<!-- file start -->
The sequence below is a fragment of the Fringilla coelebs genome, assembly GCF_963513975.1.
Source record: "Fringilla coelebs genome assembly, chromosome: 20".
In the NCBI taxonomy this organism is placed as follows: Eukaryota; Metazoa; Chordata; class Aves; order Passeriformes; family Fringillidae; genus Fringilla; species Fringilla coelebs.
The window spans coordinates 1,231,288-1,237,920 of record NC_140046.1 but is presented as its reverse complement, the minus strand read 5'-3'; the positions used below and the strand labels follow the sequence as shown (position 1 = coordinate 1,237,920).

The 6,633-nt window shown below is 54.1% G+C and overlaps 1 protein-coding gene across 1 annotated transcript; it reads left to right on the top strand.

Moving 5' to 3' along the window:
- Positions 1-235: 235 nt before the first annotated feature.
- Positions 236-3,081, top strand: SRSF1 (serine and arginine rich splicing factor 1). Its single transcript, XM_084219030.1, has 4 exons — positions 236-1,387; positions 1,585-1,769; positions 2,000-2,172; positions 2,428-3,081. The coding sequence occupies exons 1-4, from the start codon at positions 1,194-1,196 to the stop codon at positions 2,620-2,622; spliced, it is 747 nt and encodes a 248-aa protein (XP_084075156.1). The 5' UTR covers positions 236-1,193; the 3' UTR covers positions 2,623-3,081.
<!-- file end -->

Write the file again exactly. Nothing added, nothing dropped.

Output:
The sequence below is a fragment of the Fringilla coelebs genome, assembly GCF_963513975.1.
Source record: "Fringilla coelebs genome assembly, chromosome: 20".
In the NCBI taxonomy this organism is placed as follows: Eukaryota; Metazoa; Chordata; class Aves; order Passeriformes; family Fringillidae; genus Fringilla; species Fringilla coelebs.
The window spans coordinates 1,231,288-1,237,920 of record NC_140046.1 but is presented as its reverse complement, the minus strand read 5'-3'; the positions used below and the strand labels follow the sequence as shown (position 1 = coordinate 1,237,920).

The 6,633-nt window shown below is 54.1% G+C and overlaps 1 protein-coding gene across 1 annotated transcript; it reads left to right on the top strand.

Moving 5' to 3' along the window:
- Positions 1-235: 235 nt before the first annotated feature.
- Positions 236-3,081, top strand: SRSF1 (serine and arginine rich splicing factor 1). Its single transcript, XM_084219030.1, has 4 exons — positions 236-1,387; positions 1,585-1,769; positions 2,000-2,172; positions 2,428-3,081. The coding sequence occupies exons 1-4, from the start codon at positions 1,194-1,196 to the stop codon at positions 2,620-2,622; spliced, it is 747 nt and encodes a 248-aa protein (XP_084075156.1). The 5' UTR covers positions 236-1,193; the 3' UTR covers positions 2,623-3,081.